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Ukraine allows Russian aid amidst Parliament turmoil

Reuters

As aid trucks are let in to Ukraine from Russia, problems stir in Parliament with the economy minister resigning, and a likely dissolution looming.

A car drives past trucks of a Russian convoy carrying humanitarian aid for Ukraine near a Russia-Ukraine border crossing point on August 21 2014. (Alexander Demianchuk, Reuters)

Ukraine border guards on Thursday began checks on a Russian truck convoy, which is carrying aid earmarked for humanitarian relief in eastern Ukraine, the border guard service said.

“I can confirm that at 2.15pm the Ukrainian side began border-customs formalities relating to the Russian humanitarian cargo,” border guard spokesperson Andriy Demchenko told Reuters.

Asked on whose territory the cargo was, he replied: “On the territory of the Russian border point.” The convoy had been stranded at the Russia-Ukraine border for nearly a week due to Ukrainian concerns it could serve as a Trojan horse to infiltrate military supplies to separatists. 

Moscow denied the allegations and said it was keen to help alleviate a humanitarian disaster in the region.  

A ‘predator’ towards business
Meanwhile, Ukrainian Economy Minister Pavlo Sheremeta said he had tendered his resignation, voicing frustration at the poor pace of economic reform by a government which he said acted “like a predator towards business”. 

After months of fighting in its eastern regions, following the toppling of a government blighted by corruption and economic mismanagement, Ukraine’s economy has contracted sharply, even with a multibillion-dollar financial lifeline from the International Monetary Fund (IMF). 

That money comes with requirements for reform, which have been slow in coming. When he was appointed, soon after the ousting of a Moscow-backed president in February, Sheremeta vowed to slash red tape and eliminate corrupt practices that had helped to almost bankrupt Ukraine. 

But he has not managed to push substantive legislation through Parliament and on Thursday he said without reforms it would take three to four years for Ukraine to achieve flat growth if the economy falls by the expected 6% to 7% this year. “It’s sad ... The economy will never advance if the government continues to behave like a predator towards business,” he said at a televised briefing. 

Earlier, in a sign of frustration at the lack of broad support for reform, Sheremeta said on his Facebook page that he no longer wanted to “fight against yesterday’s system”. Sheremeta’s offer to resign follows comments from Prime Minister Arseny Yatseniuk on Wednesday that voiced dissatisfaction with the speed and depths of reforms.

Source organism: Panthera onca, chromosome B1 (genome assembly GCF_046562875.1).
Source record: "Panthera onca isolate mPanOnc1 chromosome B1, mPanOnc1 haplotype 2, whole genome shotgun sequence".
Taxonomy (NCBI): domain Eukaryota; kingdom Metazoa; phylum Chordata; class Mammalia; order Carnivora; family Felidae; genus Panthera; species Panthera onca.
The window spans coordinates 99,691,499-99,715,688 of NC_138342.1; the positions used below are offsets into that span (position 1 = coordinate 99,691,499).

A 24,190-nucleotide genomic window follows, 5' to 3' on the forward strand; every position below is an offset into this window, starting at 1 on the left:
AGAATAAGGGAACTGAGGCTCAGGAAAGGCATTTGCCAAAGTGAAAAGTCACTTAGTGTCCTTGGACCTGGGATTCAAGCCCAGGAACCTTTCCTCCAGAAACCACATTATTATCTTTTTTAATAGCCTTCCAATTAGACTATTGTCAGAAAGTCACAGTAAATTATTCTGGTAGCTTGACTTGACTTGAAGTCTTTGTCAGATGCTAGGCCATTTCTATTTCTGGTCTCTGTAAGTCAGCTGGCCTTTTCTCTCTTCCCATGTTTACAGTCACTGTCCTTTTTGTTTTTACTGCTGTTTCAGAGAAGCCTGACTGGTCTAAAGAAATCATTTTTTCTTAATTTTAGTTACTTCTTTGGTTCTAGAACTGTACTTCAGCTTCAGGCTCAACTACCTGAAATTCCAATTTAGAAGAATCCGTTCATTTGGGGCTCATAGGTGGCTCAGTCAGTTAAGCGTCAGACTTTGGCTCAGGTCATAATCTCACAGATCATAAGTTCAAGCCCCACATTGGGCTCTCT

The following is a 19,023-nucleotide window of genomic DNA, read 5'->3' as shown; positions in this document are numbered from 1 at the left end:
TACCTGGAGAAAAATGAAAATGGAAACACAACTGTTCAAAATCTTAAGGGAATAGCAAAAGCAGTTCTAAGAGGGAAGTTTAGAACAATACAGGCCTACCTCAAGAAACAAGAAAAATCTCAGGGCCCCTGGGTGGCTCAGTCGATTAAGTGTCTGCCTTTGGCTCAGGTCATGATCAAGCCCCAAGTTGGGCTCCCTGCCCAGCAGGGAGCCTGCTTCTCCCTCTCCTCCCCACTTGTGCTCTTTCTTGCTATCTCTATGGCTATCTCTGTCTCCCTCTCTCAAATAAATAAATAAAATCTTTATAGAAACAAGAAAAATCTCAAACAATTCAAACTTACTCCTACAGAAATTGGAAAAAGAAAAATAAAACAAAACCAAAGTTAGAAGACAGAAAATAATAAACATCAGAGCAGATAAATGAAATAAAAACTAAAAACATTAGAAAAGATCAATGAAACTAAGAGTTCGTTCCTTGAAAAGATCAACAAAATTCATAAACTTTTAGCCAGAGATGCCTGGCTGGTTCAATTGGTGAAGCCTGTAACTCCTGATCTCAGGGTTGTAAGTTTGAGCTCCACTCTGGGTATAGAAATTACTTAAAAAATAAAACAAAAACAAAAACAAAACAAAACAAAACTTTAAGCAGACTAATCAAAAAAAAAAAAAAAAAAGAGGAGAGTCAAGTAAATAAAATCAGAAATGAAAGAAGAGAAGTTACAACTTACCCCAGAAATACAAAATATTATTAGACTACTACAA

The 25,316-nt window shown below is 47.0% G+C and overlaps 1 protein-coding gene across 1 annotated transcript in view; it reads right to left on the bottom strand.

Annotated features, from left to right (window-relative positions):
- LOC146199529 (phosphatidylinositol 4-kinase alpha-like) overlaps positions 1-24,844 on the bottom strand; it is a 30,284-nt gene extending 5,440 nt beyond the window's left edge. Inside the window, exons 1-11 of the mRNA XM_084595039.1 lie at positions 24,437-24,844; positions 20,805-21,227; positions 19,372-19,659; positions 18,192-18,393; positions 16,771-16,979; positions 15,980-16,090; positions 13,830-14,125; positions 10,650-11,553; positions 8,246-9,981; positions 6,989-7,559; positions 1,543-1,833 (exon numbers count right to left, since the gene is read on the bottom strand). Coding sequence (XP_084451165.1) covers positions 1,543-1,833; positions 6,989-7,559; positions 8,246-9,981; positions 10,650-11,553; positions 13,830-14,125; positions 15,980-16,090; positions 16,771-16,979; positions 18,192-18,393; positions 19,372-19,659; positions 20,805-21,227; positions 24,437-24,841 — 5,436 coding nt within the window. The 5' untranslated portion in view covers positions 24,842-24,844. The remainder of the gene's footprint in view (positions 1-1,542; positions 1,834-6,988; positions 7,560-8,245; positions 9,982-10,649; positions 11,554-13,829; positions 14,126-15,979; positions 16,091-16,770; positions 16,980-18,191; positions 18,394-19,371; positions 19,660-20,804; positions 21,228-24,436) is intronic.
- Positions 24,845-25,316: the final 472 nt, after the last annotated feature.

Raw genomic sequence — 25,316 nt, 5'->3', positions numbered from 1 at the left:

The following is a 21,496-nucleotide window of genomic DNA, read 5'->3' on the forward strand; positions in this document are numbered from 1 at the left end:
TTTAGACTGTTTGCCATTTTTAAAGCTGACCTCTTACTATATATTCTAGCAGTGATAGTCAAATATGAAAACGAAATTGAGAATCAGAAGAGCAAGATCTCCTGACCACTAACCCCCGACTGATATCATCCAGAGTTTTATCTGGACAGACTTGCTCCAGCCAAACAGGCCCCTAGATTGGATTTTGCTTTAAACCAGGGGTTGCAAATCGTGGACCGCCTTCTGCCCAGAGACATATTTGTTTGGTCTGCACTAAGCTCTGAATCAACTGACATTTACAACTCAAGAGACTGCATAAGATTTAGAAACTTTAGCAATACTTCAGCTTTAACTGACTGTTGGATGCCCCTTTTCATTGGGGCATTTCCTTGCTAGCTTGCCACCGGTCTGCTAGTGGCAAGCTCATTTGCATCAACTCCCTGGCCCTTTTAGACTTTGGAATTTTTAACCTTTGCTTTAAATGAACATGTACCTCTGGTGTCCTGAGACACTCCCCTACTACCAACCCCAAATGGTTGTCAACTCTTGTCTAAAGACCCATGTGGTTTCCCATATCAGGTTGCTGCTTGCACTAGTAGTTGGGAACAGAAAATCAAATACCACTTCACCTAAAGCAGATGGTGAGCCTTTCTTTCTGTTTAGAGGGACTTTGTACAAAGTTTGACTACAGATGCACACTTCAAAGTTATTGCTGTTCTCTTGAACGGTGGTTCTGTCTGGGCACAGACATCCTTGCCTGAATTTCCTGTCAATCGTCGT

Parliament, which is still packed with many former supporters of ex-President Viktor Yanukovich, has managed to pass legislation on taxation and sanctions on Russia in recent weeks – but only after being pushed by Yatseniuk, who at one point also threatened to resign over the legislature’s inaction. The post of economy minister was the first political appointment for Sheremeta, a former economics academic. 

According to the terms of the $17-billion IMF loan package, Ukraine must implement set reforms, including deficit reduction targets and raising the price of gas to households and industry.

The IMF decides on the disbursement of the second tranche of $1.4-billion on August 29, and Kiev has asked it to take into account the extra financial burden of fighting the insurgency.

Possible dissolution of Parliament
The resignation of Sheremeta, who has not been a key negotiator with the IMF, will have to be approved by Parliament. This might be one of the last acts of the current Parliament, which is likely to be dissolved next week, paving the way for a new election in October. 

Sheremeta says that he has handed over his duties temporarily to his deputy, Anatoliy Maksyuta. 

The decision to dissolve Parliament would be taken when there was a constitutional basis for it, presidential spokesperson, Svyatoslav Tseholko, said in a Twitter post. “And that moment starts from Independence Day [August 24],” Tseholko said. 

Ukraine’s governing coalition collapsed on July 24, and the dissolution stemming from that event will set up a parliamentary election in late October. – Reuters

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